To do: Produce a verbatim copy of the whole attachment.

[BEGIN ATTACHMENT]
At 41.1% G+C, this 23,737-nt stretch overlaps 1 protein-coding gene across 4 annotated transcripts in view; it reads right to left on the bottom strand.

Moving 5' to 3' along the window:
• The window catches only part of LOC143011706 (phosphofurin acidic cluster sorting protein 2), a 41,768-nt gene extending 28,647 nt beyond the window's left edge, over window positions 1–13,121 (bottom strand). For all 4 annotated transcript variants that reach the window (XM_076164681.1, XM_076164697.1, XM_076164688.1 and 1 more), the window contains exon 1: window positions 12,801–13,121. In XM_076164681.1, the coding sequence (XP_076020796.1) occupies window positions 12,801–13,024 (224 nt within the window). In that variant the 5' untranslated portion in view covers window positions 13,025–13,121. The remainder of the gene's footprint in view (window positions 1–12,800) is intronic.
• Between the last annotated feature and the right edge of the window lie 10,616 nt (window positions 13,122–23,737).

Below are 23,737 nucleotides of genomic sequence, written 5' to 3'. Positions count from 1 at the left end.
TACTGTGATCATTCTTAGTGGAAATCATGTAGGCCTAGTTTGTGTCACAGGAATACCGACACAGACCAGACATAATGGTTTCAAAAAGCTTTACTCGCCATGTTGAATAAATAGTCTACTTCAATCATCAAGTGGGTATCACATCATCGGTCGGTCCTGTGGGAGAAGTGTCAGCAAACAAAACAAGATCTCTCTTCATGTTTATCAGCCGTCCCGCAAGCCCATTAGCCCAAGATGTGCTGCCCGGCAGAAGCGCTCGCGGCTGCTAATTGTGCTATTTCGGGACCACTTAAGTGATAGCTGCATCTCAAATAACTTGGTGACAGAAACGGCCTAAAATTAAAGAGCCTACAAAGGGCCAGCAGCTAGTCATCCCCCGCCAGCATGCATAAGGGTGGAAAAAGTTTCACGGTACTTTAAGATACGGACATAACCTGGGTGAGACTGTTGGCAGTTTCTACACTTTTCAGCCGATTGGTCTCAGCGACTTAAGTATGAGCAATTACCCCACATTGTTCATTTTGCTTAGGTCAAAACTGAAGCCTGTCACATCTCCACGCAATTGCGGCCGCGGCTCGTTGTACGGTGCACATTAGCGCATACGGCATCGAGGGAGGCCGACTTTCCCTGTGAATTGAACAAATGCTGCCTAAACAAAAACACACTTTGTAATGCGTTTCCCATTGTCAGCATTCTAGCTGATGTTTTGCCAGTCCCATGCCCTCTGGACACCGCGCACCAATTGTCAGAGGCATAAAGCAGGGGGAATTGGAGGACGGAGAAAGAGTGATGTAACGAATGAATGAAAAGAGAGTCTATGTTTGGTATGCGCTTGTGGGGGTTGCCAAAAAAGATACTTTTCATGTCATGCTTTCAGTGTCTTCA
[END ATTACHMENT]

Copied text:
At 41.1% G+C, this 23,737-nt stretch overlaps 1 protein-coding gene across 4 annotated transcripts in view; it reads right to left on the bottom strand.

Moving 5' to 3' along the window:
• The window catches only part of LOC143011706 (phosphofurin acidic cluster sorting protein 2), a 41,768-nt gene extending 28,647 nt beyond the window's left edge, over window positions 1–13,121 (bottom strand). For all 4 annotated transcript variants that reach the window (XM_076164681.1, XM_076164697.1, XM_076164688.1 and 1 more), the window contains exon 1: window positions 12,801–13,121. In XM_076164681.1, the coding sequence (XP_076020796.1) occupies window positions 12,801–13,024 (224 nt within the window). In that variant the 5' untranslated portion in view covers window positions 13,025–13,121. The remainder of the gene's footprint in view (window positions 1–12,800) is intronic.
• Between the last annotated feature and the right edge of the window lie 10,616 nt (window positions 13,122–23,737).

Below are 23,737 nucleotides of genomic sequence, written 5' to 3'. Positions count from 1 at the left end.
TACTGTGATCATTCTTAGTGGAAATCATGTAGGCCTAGTTTGTGTCACAGGAATACCGACACAGACCAGACATAATGGTTTCAAAAAGCTTTACTCGCCATGTTGAATAAATAGTCTACTTCAATCATCAAGTGGGTATCACATCATCGGTCGGTCCTGTGGGAGAAGTGTCAGCAAACAAAACAAGATCTCTCTTCATGTTTATCAGCCGTCCCGCAAGCCCATTAGCCCAAGATGTGCTGCCCGGCAGAAGCGCTCGCGGCTGCTAATTGTGCTATTTCGGGACCACTTAAGTGATAGCTGCATCTCAAATAACTTGGTGACAGAAACGGCCTAAAATTAAAGAGCCTACAAAGGGCCAGCAGCTAGTCATCCCCCGCCAGCATGCATAAGGGTGGAAAAAGTTTCACGGTACTTTAAGATACGGACATAACCTGGGTGAGACTGTTGGCAGTTTCTACACTTTTCAGCCGATTGGTCTCAGCGACTTAAGTATGAGCAATTACCCCACATTGTTCATTTTGCTTAGGTCAAAACTGAAGCCTGTCACATCTCCACGCAATTGCGGCCGCGGCTCGTTGTACGGTGCACATTAGCGCATACGGCATCGAGGGAGGCCGACTTTCCCTGTGAATTGAACAAATGCTGCCTAAACAAAAACACACTTTGTAATGCGTTTCCCATTGTCAGCATTCTAGCTGATGTTTTGCCAGTCCCATGCCCTCTGGACACCGCGCACCAATTGTCAGAGGCATAAAGCAGGGGGAATTGGAGGACGGAGAAAGAGTGATGTAACGAATGAATGAAAAGAGAGTCTATGTTTGGTATGCGCTTGTGGGGGTTGCCAAAAAAGATACTTTTCATGTCATGCTTTCAGTGTCTTCA